As we headed uphill I could immediately tell that I was going to have to take this next bit very steadily as my lungs began to react, my chest tightened and the heart rate went through the roof. But we were in no rush so no real problem. Five minutes later I was retching, leaning on a tree stump and considering turning around and going back. Let me remind you in case it is needed that this was the smallest Wainwright fell in the Lakes.
Once I had regained my composure and took on some water we decided to head off again, even more slowly this time but I didn’t get another five minutes before I was gasping again and letting the rucksack fall to the floor to allow for easier breathing. We decided to take a breather and sat down for ten minutes.
As we sat my son said he wanted to take the rucksack for the next section and I knew he was worried that we might not make it. He was feeling fine and didn’t want to risk not ticking off his first fell. So I agreed and we headed off again. We had actually nearly got to the top when this happened and a quick hop over a style and a scramble up a slate path saw us on the peak and the reward of the view into Keswick across Derwent Water. We enjoyed the view and some snacks, drank a can of Coke, chatted to a man who appeared shortly after us who was on a much longer walk and then headed back to the hostel full of questions about the state of my health.
That evening, with another pint in front of me, I took stock of the situation and chatted with son number two. Despite my shortcomings I had lit a fire in me once again and needed to get into the mountains a lot more. He had really loved it and wanted to know what we could climb the day after and I resolved to get out again no matter how difficult I was going to find it but if we were going to do a lot of this I would have to get fitter. And I did. There are moments that I think this was the day Waetugo was born even though I didn’t know it at the time. I resolved to make changes and to use everything I knew about psychology to get me there.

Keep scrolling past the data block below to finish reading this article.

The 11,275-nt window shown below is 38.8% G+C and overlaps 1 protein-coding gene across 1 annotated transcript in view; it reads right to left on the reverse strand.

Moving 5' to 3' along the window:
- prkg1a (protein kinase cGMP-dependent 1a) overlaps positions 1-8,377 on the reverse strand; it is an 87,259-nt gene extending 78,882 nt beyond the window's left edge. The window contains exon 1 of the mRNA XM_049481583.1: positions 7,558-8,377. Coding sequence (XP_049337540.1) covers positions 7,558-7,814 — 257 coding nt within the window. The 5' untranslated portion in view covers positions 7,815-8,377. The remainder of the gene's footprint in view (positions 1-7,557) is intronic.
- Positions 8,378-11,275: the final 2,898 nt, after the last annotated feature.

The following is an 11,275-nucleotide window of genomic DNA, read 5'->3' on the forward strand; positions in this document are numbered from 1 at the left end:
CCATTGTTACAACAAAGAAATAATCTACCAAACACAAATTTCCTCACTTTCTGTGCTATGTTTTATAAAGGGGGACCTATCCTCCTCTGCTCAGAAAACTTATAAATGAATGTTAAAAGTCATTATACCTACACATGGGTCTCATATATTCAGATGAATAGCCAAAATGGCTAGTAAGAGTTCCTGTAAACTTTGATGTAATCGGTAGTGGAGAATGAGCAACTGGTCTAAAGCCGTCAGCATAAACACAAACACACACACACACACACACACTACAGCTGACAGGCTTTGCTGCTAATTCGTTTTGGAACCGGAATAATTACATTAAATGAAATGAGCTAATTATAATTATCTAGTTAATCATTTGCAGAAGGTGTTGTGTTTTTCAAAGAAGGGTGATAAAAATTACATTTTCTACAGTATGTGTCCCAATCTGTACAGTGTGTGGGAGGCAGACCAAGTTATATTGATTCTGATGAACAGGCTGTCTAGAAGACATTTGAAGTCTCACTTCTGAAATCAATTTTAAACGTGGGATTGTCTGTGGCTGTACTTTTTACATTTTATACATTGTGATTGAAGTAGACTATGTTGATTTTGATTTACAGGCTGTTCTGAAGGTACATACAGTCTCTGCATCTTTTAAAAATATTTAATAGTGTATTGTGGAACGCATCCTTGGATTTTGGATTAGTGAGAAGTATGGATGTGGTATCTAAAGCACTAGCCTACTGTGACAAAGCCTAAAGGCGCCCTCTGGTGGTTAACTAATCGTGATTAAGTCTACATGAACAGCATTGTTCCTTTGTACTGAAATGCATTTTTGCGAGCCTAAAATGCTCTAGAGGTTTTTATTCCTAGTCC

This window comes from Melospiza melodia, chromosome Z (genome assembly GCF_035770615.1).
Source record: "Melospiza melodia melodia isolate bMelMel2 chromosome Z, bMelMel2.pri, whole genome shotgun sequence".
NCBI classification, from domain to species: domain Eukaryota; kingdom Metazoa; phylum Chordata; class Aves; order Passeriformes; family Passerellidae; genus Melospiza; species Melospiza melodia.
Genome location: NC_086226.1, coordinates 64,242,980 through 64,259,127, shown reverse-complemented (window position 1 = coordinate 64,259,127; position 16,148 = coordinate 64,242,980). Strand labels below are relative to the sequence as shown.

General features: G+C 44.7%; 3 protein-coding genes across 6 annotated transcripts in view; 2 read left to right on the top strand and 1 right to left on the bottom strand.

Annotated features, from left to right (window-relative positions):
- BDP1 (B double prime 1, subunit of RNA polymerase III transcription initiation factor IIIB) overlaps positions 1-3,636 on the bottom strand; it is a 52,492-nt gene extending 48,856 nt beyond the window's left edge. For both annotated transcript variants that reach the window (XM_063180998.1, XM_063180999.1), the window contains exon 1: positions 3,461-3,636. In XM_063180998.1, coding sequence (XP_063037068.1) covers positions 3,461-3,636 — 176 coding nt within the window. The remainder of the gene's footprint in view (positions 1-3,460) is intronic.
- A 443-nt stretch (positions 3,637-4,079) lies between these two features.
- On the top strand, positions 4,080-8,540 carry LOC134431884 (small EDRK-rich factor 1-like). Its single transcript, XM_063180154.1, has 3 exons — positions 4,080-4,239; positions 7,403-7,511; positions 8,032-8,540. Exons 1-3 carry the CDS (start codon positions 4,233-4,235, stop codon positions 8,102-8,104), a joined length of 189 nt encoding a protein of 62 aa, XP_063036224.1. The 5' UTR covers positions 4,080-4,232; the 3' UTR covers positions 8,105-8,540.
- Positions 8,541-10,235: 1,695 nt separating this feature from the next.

Last week I was part of a group that climbed Helvellyn, the third highest mountain in England. My son was with us too. Whilst I found it strenuous there was no gasping for air, dropping of rucksacks or thoughts of retreat. My pack was much heavier than the one I carried those few short years ago as I now take the responsibility of carrying safety equipment for the group despite walking with much fitter and younger men yet I climbed it with a steady ease. Don’t get me wrong, I wasn’t racing but I was fit enough to have a great time. And what I haven’t told you is that we were frequently knee deep in strength sapping snow.
Figure 1 My heart rate on the day of climbing Helvellyn.
In those intervening years, I haven’t become super fit but I have become functionally fit for the tasks I enjoy. Following Helvellyn we walked far and high for two more days needing no recovery.
Is there a moral to this story? I hope so. I hope these few words identify that from even a very poor baseline, with the right motivation and healthy choices we can move forward significantly. Realistic goals are steadily achieved and goals achieved can fuel more motivation.
Mountains and fells might not be for you but that doesn’t matter. It might be Sunday football or badminton with your friends. What have you stopped doing that you enjoyed that required a modicum of fitness and good health?
Let us know in the comments below.
All the best.